A cylindrical shaft 4 is guided at both ends by the bearing 6 and a means 5 of connection to the shaft of the centrifugal pump.
The shaft 4 has pairs of blades 7 and 7a, symmetrical with respect to the axis of the shaft 4 and located in the same cross section. In this embodiment, the shaft is fitted with twelve pairs of blades disposed over the length of the shaft so that the top edge of a blade is substantially in the same cross section as the bottom edge of the adjacent blade. Thus each revolution volume generated by the rotation of a pair of blades is substantially adjacent to the following one.
The blades are inclined at an acute angle i with respect to the axis of the shaft oriented in the direction of flow, that is to say in the direction of the arrow 15, the direction of rotation of the shaft being indicated by the arrow 16. This mode of orientation of the blades relative to the direction of rotation of the shaft and in the direction of flow of the fluids in the mixer produces a reaction force on the shaft in the same direction as the flow. This force is the axial component of the resultant of the reaction forces on each blade. In fact, the rotation of these helixes formed by all the blades has a tendency to repel the fluid in the opposite direction to its flow. In this profile arrangement, the mixer can be compared to a repulsion screw. This arrangement assists the action of stirring the fluids in the mixer in order to obtain a homogeneous mixture.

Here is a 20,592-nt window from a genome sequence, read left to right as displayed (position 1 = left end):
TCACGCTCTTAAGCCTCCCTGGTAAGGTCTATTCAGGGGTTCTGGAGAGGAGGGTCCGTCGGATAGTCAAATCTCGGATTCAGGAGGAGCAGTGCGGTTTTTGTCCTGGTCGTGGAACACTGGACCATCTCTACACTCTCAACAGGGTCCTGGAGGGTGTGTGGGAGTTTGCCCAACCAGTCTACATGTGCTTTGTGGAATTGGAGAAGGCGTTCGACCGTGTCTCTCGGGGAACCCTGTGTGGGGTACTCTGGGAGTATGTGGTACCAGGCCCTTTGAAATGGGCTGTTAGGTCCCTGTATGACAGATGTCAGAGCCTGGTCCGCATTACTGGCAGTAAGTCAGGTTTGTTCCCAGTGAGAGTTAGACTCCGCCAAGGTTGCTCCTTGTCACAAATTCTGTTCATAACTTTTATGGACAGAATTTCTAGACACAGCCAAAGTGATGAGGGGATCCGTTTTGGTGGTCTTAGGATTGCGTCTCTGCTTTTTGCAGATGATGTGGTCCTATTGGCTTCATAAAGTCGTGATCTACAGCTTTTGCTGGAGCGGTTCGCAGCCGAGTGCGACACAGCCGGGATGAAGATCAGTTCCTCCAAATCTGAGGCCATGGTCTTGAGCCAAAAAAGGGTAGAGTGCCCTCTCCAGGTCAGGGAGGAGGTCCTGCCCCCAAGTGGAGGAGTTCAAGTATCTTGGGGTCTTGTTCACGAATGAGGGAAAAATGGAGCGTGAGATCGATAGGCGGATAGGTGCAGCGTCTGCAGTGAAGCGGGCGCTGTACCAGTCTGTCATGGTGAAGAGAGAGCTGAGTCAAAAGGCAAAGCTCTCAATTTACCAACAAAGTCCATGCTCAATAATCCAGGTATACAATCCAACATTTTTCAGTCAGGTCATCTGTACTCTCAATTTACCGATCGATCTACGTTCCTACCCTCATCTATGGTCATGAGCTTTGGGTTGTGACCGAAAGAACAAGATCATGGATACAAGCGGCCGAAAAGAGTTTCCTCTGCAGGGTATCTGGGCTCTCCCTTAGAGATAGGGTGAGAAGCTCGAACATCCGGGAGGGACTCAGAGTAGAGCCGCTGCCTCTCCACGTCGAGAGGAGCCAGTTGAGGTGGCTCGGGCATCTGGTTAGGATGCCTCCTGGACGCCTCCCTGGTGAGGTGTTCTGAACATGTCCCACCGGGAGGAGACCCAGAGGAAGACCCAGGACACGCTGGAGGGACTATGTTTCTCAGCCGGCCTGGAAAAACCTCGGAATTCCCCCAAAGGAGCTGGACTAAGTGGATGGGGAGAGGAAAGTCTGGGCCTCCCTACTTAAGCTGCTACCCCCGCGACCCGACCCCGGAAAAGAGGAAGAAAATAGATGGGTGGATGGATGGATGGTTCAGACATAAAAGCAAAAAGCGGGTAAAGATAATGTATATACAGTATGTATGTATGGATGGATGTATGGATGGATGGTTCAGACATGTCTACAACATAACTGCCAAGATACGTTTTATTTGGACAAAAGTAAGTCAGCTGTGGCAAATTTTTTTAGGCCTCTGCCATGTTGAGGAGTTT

It would not be a departure from the scope of this invention if the cross section of the blades were not inclined as above. In certain cases of simplified use, the blades can in particular be flat and their width disposed parallel to the axis of the shaft, that is to say the angle i is zero. The blades can also have a substantially cylindrical shape. In a more general sense, it could be said that in this embodiment the mixer will neither repel nor attract with respect to the flow. The mode of action is then close to an action of shearing the fluid stream flowing through.
In none of the embodiments can the blades of the continuous mixer have an action bringing about an acceleration of the flow, like an attraction screw or a centrifugal pump wheel. In other words, the mixer of our invention is completely different from a compression element, whether this is a pump element, a booster element or a priming element. On the contrary, the mixer of our invention brings about a pressure drop, generally minimal but nevertheless perceptible.